Twitter implements two-factor authentication
Twitter wants to improve security – not a bad idea, after recent problems with hacked accounts sending out false reports. Two-factor authentication, which Twitter calls "login verification", should make it harder for someone with malicious intent to take over an account.
Twitter users can now opt in to login verification by checking the box under "Account security" on their account settings page. Once they add their mobile phone number to their account and activate login verification, they will have to enter a six-digit code sent by SMS in addition to their password every time they log into the service.
Users can generate a temporary password to authorise applications for Twitter and other devices when using two-factor authentication. Jim O'Leary, a member of Twitter's security team, emphasises that even if users have activated login verification, they should still use a strong password that is difficult to guess.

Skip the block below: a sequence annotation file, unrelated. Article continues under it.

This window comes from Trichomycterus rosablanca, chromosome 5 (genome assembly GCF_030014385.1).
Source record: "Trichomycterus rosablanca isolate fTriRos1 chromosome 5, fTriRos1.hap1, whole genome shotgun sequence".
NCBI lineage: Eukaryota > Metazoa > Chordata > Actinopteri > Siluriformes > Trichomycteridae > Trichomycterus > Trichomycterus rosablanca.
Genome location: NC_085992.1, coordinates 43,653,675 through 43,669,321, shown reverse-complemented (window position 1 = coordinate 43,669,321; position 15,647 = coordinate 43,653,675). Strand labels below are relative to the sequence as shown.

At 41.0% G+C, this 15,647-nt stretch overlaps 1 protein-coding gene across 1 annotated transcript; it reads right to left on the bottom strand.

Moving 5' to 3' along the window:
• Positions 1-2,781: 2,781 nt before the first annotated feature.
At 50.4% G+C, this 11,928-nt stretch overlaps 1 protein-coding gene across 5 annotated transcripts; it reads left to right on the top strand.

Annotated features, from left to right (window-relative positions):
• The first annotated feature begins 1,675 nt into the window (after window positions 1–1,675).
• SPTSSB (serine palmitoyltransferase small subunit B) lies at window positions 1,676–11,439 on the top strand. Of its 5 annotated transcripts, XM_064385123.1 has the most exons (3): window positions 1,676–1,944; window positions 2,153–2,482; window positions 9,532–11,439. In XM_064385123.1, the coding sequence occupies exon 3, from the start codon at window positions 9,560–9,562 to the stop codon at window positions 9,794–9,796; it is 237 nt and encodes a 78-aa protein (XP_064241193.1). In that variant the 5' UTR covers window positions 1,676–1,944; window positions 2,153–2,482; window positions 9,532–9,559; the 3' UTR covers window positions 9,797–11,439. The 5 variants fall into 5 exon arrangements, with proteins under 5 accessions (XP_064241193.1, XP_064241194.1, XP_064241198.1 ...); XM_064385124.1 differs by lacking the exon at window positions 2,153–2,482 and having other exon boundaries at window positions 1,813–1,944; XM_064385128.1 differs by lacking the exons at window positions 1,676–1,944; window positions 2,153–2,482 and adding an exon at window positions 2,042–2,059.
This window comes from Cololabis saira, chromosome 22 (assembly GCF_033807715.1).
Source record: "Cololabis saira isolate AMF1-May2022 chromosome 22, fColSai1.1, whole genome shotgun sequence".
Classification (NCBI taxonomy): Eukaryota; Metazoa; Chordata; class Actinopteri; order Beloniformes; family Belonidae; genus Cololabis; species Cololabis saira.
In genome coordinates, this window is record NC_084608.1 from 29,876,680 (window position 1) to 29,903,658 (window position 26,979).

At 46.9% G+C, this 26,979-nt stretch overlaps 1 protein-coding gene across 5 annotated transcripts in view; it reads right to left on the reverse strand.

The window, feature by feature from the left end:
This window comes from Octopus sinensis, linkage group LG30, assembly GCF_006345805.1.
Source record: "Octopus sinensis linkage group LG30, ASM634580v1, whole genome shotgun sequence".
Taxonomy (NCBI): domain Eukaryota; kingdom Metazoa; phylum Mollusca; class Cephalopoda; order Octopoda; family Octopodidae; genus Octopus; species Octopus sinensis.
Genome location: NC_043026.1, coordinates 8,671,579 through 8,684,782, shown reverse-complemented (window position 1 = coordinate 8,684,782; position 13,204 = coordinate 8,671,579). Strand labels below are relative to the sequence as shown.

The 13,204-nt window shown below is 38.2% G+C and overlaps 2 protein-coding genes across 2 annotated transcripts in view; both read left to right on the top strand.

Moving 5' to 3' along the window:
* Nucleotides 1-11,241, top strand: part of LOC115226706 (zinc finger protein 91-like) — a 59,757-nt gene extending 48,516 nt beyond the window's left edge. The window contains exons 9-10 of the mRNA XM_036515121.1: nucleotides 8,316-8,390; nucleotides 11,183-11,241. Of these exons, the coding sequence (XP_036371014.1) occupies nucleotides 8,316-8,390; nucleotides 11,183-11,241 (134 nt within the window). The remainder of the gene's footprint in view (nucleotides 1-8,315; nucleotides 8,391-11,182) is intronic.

In the last few weeks, Josef Blatter, FIFA, the BBC, CBS, news agency AP, the Guardian and the Financial Times have been just some of the victims of hacked accounts. A group called the Syrian Electronic Army claimed responsibility for the attacks, accusing western media of spreading wrong information about the civil war in Syria. The attack on AP was especially serious, since its official Twitter account was used to send out false reports of explosions in the White House that supposedly injured President Barack Obama.
The new two-factor authentication mechanism is a step in the right direction, but it remains questionable whether the measure will actually solve the problem for the targets of the latest hacks. News organisations tend to have multiple people, often on different continents, that need to access the organisation's Twitter account. In these cases, having one mobile phone in the organisation registered to the account presents a problem and will probably prevent the use of the login verification feature.